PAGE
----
Jail For Laughing Protester Is An Outrage

Marc Randazza’s most recent CNN column analyzes the recent conviction of Code Pink Protestor Desiree Fairooz after the media suggested she had been arrested merely for, “laughing at Jeff Sessions” during a Congressional hearing.

There is, of course, more to the story.

See: Jail for laughing protester is an outrage

When Fairooz laughed loudly during Session’s confirmation hearing, Officer Coronado removed her, which caused Fairooz to protest loud enough to disrupt the session. Fairooz was charged with, “disorderly and disruptive conduct and parading or demonstrating on Capitol grounds.”

However, it didn’t end there: Marc Randazza notes that a jury of her peers actually convicted her of these crimes.

Marc Randazza says, “Several jurors said they sympathized with Fairooz, but because the law is so broad that they felt they had no option but to convict.”

“[F]or Fairooz to be facing prison for her conduct is outrageous,” asserts Marc Randazza.

Marc Randazza reminds us that, “the notion of an American citizen going to jail for a nonviolent political protest is utterly antithetical to what this country is all about.”

But why?

As Marc Randazza points out, this has nothing to do with Ms. Fairooz’s message—as he admits he often does not agree with the message of Code Pink—this is about Free Speech and the First Amendment.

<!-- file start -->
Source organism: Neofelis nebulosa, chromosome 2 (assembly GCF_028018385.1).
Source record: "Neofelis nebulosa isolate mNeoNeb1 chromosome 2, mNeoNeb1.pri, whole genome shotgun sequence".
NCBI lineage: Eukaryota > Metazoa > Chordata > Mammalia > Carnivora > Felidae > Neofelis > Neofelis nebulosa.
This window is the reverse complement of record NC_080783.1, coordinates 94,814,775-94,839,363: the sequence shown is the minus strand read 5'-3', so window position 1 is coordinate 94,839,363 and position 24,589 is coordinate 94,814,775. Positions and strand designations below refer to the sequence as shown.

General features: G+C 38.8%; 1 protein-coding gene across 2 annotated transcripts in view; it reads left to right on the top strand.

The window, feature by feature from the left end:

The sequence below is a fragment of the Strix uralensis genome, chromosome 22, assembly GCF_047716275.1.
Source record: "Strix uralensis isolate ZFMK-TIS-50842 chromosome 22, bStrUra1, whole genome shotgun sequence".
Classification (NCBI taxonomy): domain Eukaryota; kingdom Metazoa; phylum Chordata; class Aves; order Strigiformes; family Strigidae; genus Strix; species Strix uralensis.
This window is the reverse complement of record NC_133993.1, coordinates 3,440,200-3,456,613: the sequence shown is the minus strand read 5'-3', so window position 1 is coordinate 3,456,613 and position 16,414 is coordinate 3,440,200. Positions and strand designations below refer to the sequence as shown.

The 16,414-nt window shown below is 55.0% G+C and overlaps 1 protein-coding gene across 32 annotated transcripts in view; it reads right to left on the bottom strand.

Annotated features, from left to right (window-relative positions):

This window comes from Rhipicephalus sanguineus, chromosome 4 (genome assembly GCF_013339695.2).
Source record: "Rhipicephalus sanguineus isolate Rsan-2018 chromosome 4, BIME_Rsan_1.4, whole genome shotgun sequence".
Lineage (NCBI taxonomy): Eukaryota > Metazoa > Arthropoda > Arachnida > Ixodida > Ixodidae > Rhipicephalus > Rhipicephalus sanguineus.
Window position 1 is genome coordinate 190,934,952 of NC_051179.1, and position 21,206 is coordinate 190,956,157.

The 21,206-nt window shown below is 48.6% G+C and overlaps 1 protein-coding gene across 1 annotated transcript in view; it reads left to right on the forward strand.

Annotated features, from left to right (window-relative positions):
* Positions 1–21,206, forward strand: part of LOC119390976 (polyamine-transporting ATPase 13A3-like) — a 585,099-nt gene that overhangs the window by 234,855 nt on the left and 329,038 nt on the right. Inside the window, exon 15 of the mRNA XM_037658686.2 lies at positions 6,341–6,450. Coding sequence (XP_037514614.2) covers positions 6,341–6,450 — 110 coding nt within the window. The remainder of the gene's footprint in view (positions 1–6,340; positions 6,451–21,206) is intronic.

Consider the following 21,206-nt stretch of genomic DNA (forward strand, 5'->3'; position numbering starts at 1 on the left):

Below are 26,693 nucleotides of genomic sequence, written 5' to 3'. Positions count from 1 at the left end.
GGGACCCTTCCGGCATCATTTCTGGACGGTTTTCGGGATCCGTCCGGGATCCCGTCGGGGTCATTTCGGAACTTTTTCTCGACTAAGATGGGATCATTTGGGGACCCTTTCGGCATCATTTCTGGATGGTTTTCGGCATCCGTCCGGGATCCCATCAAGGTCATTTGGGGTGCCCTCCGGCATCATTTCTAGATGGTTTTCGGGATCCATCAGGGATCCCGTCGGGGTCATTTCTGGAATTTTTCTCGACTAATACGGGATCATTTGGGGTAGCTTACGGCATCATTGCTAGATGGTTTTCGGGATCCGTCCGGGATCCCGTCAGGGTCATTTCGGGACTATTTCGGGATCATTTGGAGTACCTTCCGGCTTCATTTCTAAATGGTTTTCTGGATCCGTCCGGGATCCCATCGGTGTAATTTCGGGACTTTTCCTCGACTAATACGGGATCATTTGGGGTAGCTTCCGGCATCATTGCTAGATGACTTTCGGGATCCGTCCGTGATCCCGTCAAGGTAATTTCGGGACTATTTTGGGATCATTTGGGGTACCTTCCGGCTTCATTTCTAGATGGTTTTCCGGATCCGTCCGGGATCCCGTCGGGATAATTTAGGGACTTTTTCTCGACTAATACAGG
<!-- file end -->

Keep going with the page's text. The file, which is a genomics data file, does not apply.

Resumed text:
For Marc Randazza, it is not the message that deserves protection, it is the speech itself.

“The wall that protects the First Amendment is not manned with pretty happy smiling thoughts and easy-to-love characters. That rampart is manned by the ugly, the impolite, the impolitic, the disturbing image, and the thoughts that you may swallow no easier than if they were made from crushed glass.”

Read the rest here.

One Response to Jail For Laughing Protester Is An Outrage

  1. Nicholas P. Chrysanthem says:

    Marc: Let me preface my comment with agreeing that arresting this lady for conduct here is ludicrous. But you are wrong to blame the jury on this one. The jury applied the facts to the law, which is what the judge instructed them to do. The facts were probably undisputed. The problem is not the jurors-in fact, this is one time where the jury system worked-they actually listened- instead of doing whatever they wanted. They are not a disgrace as you wrongly state in your article. They followed the judge’s instructions. If the law is unconstitutional or the people don’t like it, the solution is to change the law through their elected officials.

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